Zimbabweans must brace for a Christmas cash crunch if the country’s banking sector makes good their threat to strike next week.
The Zimbabwe Banks and Allied Workers’ Union (Zibawu) said on Thursday its members would down tools to press for a 100% salary increment for the period between June 2010 and July 2011.
“Zibawu hereby advises all customers of commercial banks operating in Zimbabwe that its members will embark on a collective job action anytime next week,” the union said in a statement.
Zibawu president Peter Mutasa said financial institutions that would be closed due to the strike action included Standard Chartered Bank, Stanbic Bank, CBZ Bank, NMB Bank, IDBZ Bank, Barclays Bank, POSB Bank and Kingdom Bank.
“We are saying money is now there in the banking sector and there should be an equitable distribution of proceeds between bank employees and their executives,” Mutasa said.
Bank workers, he said, were still earning salaries in the range of $273 per month while bank executives were paid an average of $15 000 in basic salary, excluding allowances and other benefits.
“Our actions are not without reason as our members are still earning way below the poverty datum line against a background where most banks are posting huge profits. Banks are currently not paying interest on depositors’ funds yet they are charging exorbitant service fees which are not translating into meaningful benefits to bank employees,” Zibawu said.
The bank employees said they realised the inconvenience their action was likely to cause on “innocent customers, especially this festive season”, but said they would not continue to allow a situation where bank executives lived in luxury while customers, employees and government survived on “leftovers”.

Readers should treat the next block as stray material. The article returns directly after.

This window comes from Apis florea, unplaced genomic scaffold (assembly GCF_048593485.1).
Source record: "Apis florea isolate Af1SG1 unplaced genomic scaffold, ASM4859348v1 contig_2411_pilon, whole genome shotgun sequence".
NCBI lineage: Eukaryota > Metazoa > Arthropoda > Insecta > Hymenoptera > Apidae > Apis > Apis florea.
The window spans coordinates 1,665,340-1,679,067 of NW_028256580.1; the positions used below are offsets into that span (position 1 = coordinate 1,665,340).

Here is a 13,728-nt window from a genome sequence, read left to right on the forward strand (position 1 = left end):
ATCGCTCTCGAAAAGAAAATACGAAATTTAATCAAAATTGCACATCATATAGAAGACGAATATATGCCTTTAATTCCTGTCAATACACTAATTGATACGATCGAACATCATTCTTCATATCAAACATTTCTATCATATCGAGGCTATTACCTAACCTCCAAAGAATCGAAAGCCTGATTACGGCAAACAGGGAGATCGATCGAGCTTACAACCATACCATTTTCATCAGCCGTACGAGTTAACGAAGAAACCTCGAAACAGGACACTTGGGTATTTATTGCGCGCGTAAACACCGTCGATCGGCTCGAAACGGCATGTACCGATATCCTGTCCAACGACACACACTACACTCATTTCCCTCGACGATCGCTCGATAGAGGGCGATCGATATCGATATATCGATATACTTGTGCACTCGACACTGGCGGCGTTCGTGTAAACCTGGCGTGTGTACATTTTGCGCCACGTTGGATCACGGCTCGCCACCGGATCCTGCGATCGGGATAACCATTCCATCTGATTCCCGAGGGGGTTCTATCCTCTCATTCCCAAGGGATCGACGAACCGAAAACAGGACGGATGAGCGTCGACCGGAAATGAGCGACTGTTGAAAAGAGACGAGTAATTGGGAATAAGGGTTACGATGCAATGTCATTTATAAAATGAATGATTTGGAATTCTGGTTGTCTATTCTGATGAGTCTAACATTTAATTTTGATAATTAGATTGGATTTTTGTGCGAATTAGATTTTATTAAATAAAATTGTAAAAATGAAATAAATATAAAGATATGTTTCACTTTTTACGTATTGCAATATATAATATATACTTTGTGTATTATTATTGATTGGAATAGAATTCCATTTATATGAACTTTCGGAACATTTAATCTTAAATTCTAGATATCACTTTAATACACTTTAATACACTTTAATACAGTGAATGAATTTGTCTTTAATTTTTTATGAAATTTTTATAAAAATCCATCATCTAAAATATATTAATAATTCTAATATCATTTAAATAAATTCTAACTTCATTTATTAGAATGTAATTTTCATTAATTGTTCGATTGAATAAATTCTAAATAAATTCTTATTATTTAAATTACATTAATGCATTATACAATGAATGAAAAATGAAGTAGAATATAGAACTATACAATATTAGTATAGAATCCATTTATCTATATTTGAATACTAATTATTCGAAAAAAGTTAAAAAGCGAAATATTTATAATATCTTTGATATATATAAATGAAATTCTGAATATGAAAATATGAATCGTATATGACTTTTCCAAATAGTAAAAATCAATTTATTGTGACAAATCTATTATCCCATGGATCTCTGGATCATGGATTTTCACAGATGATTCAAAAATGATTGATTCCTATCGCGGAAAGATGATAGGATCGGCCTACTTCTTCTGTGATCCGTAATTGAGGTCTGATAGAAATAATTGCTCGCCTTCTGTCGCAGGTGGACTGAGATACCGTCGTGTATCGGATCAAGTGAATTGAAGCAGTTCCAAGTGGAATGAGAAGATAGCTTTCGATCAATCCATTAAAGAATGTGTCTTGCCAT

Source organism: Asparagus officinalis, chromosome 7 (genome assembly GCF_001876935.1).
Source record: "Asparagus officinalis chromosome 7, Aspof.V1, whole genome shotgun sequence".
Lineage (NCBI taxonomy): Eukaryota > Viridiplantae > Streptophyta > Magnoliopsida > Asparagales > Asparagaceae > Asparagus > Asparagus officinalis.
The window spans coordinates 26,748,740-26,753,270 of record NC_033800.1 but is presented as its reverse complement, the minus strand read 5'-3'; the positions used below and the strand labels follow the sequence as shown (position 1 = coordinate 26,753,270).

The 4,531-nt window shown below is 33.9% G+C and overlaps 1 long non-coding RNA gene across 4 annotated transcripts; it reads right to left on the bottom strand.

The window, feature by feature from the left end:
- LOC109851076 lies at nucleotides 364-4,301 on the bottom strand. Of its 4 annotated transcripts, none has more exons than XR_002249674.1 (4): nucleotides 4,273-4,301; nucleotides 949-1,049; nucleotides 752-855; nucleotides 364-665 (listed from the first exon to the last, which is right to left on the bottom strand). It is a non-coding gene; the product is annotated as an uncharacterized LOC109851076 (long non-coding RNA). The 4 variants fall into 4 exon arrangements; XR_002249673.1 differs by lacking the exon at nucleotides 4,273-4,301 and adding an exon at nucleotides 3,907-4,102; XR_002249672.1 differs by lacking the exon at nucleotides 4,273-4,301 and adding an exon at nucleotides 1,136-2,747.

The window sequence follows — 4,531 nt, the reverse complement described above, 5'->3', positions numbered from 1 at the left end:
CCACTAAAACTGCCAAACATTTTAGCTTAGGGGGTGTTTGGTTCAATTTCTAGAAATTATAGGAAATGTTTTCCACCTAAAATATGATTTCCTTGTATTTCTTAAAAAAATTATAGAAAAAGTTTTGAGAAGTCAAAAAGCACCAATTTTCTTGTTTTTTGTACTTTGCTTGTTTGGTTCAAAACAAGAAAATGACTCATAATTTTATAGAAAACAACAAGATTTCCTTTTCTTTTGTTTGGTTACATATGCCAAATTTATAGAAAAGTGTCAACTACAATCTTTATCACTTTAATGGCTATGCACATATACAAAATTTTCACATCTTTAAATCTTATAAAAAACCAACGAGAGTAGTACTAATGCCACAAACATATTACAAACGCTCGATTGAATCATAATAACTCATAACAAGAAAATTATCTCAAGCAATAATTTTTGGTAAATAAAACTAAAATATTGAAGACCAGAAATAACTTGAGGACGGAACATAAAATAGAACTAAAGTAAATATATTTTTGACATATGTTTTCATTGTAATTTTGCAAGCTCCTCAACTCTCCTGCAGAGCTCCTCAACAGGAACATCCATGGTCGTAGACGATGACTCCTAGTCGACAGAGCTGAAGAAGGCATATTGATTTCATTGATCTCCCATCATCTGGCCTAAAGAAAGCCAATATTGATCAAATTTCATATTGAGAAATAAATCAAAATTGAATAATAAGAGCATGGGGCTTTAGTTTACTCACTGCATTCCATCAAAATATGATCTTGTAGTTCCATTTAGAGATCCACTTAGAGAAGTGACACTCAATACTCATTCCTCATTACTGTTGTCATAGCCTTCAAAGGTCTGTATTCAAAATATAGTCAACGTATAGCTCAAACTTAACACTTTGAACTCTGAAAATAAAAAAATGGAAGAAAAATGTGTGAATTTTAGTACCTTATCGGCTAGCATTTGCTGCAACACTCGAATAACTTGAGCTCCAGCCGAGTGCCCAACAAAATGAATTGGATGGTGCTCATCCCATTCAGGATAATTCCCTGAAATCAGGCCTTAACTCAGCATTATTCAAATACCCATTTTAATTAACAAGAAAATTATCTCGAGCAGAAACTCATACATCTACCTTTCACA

Bankers’ Association of Zimbabwe (BAZ) president John Mushayavanhu said the workers’ demand for a 100% increment was “a dream that could not be transformed into reality”.
He said BAZ had been negotiating with Zibawu but had failed to agree on the workers’ 100% salary increase demands. He refuted claims that workers were earning an average of $273, saying the minimum salary for bankers was $489 which was at par with regional salary levels.
“What they are getting now is a minimum wage and we are prepared to give them an inflation-adjusted wage,” Mushayavanhu said.
“We have already given them a 5% salary increase from June 2010, which is above the inflation rate,” he said.
Mushayavanhu said middle managers were getting an average salary of $1 000 per month while top managers were getting between $1 500 and $2 000 per month.